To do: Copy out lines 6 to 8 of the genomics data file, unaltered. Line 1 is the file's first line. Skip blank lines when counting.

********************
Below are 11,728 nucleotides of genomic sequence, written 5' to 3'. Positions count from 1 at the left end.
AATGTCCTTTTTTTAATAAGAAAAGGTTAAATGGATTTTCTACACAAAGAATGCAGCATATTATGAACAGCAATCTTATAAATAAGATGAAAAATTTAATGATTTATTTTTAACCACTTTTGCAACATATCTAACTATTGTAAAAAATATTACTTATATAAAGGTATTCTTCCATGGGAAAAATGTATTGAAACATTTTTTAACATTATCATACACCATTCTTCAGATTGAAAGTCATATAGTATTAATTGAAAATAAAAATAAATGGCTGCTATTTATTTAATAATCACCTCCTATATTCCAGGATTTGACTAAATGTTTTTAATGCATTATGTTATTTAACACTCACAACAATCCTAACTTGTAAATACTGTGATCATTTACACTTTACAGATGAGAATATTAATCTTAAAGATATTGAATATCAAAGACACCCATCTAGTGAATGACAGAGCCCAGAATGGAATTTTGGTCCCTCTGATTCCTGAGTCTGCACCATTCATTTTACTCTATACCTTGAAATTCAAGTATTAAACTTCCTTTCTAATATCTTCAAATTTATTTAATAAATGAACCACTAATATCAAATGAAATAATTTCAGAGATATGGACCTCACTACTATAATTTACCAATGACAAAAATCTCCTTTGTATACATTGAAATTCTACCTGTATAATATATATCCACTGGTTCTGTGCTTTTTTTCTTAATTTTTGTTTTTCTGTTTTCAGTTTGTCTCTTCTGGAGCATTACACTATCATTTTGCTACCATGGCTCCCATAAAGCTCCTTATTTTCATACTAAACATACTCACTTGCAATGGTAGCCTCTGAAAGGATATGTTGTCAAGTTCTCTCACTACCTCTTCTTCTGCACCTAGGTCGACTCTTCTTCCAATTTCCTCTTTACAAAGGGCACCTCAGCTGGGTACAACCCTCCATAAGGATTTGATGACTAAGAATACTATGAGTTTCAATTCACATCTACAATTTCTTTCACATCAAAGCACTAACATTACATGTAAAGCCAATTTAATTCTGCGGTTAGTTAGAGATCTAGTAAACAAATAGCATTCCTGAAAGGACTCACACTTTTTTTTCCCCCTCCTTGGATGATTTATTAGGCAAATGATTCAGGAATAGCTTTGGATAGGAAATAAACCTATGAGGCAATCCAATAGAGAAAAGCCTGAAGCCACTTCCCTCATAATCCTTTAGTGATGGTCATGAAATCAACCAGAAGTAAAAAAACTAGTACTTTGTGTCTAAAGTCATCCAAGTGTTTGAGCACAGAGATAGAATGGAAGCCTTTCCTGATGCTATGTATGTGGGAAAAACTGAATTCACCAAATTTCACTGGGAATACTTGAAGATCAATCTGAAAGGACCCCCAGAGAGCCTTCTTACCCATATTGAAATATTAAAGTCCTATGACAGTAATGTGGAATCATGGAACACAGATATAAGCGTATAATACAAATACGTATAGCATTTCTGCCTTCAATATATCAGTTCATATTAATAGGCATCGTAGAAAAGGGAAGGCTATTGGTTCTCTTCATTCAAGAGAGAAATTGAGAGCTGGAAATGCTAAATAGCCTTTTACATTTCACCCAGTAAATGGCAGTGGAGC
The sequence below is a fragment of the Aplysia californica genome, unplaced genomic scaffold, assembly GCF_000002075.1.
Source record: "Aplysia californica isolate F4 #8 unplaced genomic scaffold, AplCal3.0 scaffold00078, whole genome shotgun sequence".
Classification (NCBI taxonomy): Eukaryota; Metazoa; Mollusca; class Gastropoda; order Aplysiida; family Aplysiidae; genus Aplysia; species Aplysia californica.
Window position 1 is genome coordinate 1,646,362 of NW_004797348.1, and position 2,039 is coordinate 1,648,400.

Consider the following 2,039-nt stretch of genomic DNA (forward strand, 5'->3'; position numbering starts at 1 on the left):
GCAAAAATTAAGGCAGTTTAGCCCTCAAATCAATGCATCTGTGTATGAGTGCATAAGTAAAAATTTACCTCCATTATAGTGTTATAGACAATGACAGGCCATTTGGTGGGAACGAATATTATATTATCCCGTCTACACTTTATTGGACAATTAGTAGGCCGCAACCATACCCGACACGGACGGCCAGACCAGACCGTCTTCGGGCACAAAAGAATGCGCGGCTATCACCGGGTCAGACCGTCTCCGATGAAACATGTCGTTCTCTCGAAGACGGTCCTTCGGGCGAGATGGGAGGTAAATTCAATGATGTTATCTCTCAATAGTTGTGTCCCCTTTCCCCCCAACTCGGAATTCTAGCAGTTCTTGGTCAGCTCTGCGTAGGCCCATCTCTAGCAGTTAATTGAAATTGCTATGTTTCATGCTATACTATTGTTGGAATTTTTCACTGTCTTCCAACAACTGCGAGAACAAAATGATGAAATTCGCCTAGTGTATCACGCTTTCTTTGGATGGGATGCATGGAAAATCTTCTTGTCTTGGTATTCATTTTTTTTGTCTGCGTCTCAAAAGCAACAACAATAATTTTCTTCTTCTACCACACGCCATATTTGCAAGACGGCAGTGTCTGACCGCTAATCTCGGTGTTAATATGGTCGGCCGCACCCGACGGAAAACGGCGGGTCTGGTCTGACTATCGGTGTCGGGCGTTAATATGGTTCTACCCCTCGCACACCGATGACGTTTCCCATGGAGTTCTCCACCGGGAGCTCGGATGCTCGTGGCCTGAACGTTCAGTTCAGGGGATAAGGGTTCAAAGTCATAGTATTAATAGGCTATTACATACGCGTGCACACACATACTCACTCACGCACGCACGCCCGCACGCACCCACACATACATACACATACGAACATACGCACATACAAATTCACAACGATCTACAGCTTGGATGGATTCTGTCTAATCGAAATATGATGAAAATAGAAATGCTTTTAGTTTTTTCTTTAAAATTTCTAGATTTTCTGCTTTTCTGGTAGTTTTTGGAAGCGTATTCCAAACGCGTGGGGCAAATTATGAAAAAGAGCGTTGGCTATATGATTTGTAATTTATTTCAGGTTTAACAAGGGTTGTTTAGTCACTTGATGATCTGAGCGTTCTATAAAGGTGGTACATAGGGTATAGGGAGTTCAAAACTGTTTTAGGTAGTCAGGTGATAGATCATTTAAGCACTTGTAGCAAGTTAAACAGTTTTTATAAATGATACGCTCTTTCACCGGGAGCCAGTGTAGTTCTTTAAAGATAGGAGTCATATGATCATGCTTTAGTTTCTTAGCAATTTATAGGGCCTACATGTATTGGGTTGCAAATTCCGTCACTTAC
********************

Window position 1 is genome coordinate 1,646,362 of NW_004797348.1, and position 2,039 is coordinate 1,648,400.

Consider the following 2,039-nt stretch of genomic DNA (forward strand, 5'->3'; position numbering starts at 1 on the left):
GCAAAAATTAAGGCAGTTTAGCCCTCAAATCAATGCATCTGTGTATGAGTGCATAAGTAAAAATTTACCTCCATTATAGTGTTATAGACAATGACAGGCCATTTGGTGGGAACGAATATTATATTATCCCGTCTACACTTTATTGGACAATTAGTAGGCCGCAACCATACCCGACACGGACGGCCAGACCAGACCGTCTTCGGGCACAAAAGAATGCGCGGCTATCACCGGGTCAGACCGTCTCCGATGAAACATGTCGTTCTCTCGAAGACGGTCCTTCGGGCGAGATGGGAGGTAAATTCAATGATGTTATCTCTCAATAGTTGTGTCCCCTTTCCCCCCAACTCGGAATTCTAGCAGTTCTTGGTCAGCTCTGCGTAGGCCCATCTCTAGCAGTTAATTGAAATTGCTATGTTTCATGCTATACTATTGTTGGAATTTTTCACTGTCTTCCAACAACTGCGAGAACAAAATGATGAAATTCGCCTAGTGTATCACGCTTTCTTTGGATGGGATGCATGGAAAATCTTCTTGTCTTGGTATTCATTTTTTTTGTCTGCGTCTCAAAAGCAACAACAATAATTTTCTTCTTCTACCACACGCCATATTTGCAAGACGGCAGTGTCTGACCGCTAATCTCGGTGTTAATATGGTCGGCCGCACCCGACGGAAAACGGCGGGTCTGGTCTGACTATCGGTGTCGGGCGTTAATATGGTTCTACCCCTCGCACACCGATGACGTTTCCCATGGAGTTCTCCACCGGGAGCTCGGATGCTCGTGGCCTGAACGTTCAGTTCAGGGGATAAGGGTTCAAAGTCATAGTATTAATAGGCTATTACATACGCGTGCACACACATACTCACTCACGCACGCACGCCCGCACGCACCCACACATACATACACATACGAACATACGCACATACAAATTCACAACGATCTACAGCTTGGATGGATTCTGTCTAATCGAAATATGATGAAAATAGAAATGCTTTTAGTTTTTTCTTTAAAATTTCTAGATTTTCTGCTTTTCTGGTAGTTTTTGGAAGCGTATTCCAAACGCGTGGGGCAAATTATGAAAAAGAGCGTTGGCTATATGATTTGTAATTTATTTCAGGTTTAACAAGGGTTGTTTAGTCACTTGATGATCTGAGCGTTCTATAAAGGTGGTACATAGGGTATAGGGAGTTCAAAACTGTTTTAGGTAGTCAGGTGATAGATCATTTAAGCACTTGTAGCAAGTTAAACAGTTTTTATAAATGATACGCTCTTTCACCGGGAGCCAGTGTAGTTCTTTAAAGATAGGAGTCATATGATCATGCTTTAGTTTCTTAGCAATTTATAGGGCCTACATGTATTGGGTTGCAAATTCCGTCACTTAC